Part of NCC’s 2019 annual National Endowment for the Humanities theme, “Social Entrepreneurship and Justice.”
How does one create a large-scale, successful business which has a humanitarian purpose?
A good entrepreneur spots an unmet need and fills it. Dr. Michael Gorski, MBA (accounting), PhD (research psychology), saw a gap in the manufacture of prosthetics and orthotics. He created Filament Innovations, to make reliable and robust 3D Printing affordable for all businesses. The company, located in North Whitehall, specializes in larger-scale, high quality FDM printers with strong structural components on the cutting edge. Applied to prosthetics, this technology improves lives for people who have had amputations.
Invited by Kathi Jo Weinert, professor, Disability Services, and Bill Mutimer, associate professor, theatre, Gorski spoke at Northampton Community College (NCC) on November 19 about his manufacturing company, Filament Innovations, in North Whitehall. The presentation was a part of NCC’s annual National Endowment for the Humanities theme, “Social Entrepreneurship and Justice.” Mutimer is this year’s chairperson.
Gorski started his business in a small spare bedroom in 2015, moving to his present plant in 2018. The company focuses on larger-scale, more industrial 3D printers built by hand. It supports American manufacturing by purchasing parts from U.S. firms. Their clients include the U.S. Army, the Department of Veterans Affairs, Abilities in Motion, and others. In fact, the NCC Fab Lab, at the Fowler Family Southside Center, has one of Gorski’s 3-D printers, from which molds can be made.
One of Filament Innovations printed products is a check socket, a clear plastic mold used to make a definitive socket, which connects the limb with the prosthetic. A key advantage is the company’s efficiency. Filaments Innovations uses larger machines with a high-flow system that gets a functional knee socket made in one hour rather than the usual twenty-five to thirty. Presently, the definitive socket is made according to methods currently available. This will soon change, as the manufacturer explores advanced polymers and improved designs to make a definitive socket and prosthetics using its 3-D printers.
At one veteran’s hospital, Filament Innovations printers run 24/7, enabling the staff to see more patients in a day. Filament Innovations trains prosthetics staff on how to use their 3-D printers. The goal of the high-flow system produced by Filament Innovations is to have a patient arrive in the morning and leave the same day with a prosthesis, made in the traditional way, meticulously fitted to their leg.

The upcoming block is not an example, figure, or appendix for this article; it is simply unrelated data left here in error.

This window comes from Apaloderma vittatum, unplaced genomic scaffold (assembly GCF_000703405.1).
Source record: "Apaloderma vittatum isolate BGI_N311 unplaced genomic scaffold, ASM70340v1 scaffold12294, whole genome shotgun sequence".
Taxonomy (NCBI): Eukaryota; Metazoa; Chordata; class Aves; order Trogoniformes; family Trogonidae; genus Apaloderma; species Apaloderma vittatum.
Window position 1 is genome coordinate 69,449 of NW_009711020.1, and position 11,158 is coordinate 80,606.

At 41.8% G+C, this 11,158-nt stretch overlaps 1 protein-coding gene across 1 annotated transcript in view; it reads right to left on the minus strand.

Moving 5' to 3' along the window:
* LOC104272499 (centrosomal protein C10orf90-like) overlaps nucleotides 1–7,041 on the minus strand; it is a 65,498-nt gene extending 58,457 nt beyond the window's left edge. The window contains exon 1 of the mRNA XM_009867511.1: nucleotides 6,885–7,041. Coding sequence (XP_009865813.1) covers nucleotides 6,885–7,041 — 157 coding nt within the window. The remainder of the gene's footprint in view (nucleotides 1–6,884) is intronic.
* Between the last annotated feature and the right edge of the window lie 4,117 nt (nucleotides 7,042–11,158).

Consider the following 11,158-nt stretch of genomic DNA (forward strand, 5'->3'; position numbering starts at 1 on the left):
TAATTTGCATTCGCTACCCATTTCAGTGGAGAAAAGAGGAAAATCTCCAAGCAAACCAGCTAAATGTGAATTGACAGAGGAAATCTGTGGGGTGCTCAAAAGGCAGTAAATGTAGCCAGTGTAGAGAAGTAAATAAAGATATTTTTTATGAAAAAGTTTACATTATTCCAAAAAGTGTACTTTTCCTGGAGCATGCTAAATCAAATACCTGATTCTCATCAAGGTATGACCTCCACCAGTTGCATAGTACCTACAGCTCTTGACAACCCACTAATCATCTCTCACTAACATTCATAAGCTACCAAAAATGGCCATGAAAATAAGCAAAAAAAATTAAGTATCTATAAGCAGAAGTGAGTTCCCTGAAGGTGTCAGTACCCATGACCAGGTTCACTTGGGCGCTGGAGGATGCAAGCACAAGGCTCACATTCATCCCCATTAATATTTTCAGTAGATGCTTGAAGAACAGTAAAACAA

Gorski has found introducing his printers to businesspeople challenging because the technology is new and unfamiliar. But he feels that embracing the new is essential to a business’s survival. “If you do not change your mind-set in a business, then that is the kiss of death,” he says.
Filament Innovations works with the organization LifeNabled, which serves amputees in Guatemala, where many adults and children have lost limbs for various reasons. One woman was attacked by a group of men and lost her arm. Using 3-D printing, LifeNabled was able to print an arm, and now she visits LifeNabled when they come to Guatemala with other people who need prosthetics. Another woman lost both legs at the age of twenty while picking lemons in her yard and stepping on a landmine. Twenty years later, she has artificial limbs, thanks to 3-D printing.
“This technology changes lives,” said Weinert. “People can walk to the market, children who lost limbs can run again. The woman who lost both legs in rural Guatemala now can walk independently again, improving the quality of her life in her daily skills. She thanked Gorski for giving back in this way.
What kind of employee does Filament Innovations look for? Gorski’s greatest need is for designers. “I look for a great personality, which means the willingness to learn. The willingness to learn means everything to me,” he said. Education in business and engineering is also valuable.
Gorski says he was “born and raised as an engineer.” At the age of four, his father taught him engineering by working on cars and continued to teach his son throughout the years.
Northampton Community College's NEH series is made possible by a grant from the National Endowment for the Humanities and the generous support of donors. NCC partners with the Bethlehem Area Public Library, the Eastern Monroe Public Library, Historic Bethlehem Museums and Sites, Bethlehem Area School District, the Monroe County Historical Society, and the Stroudsburg Area School District.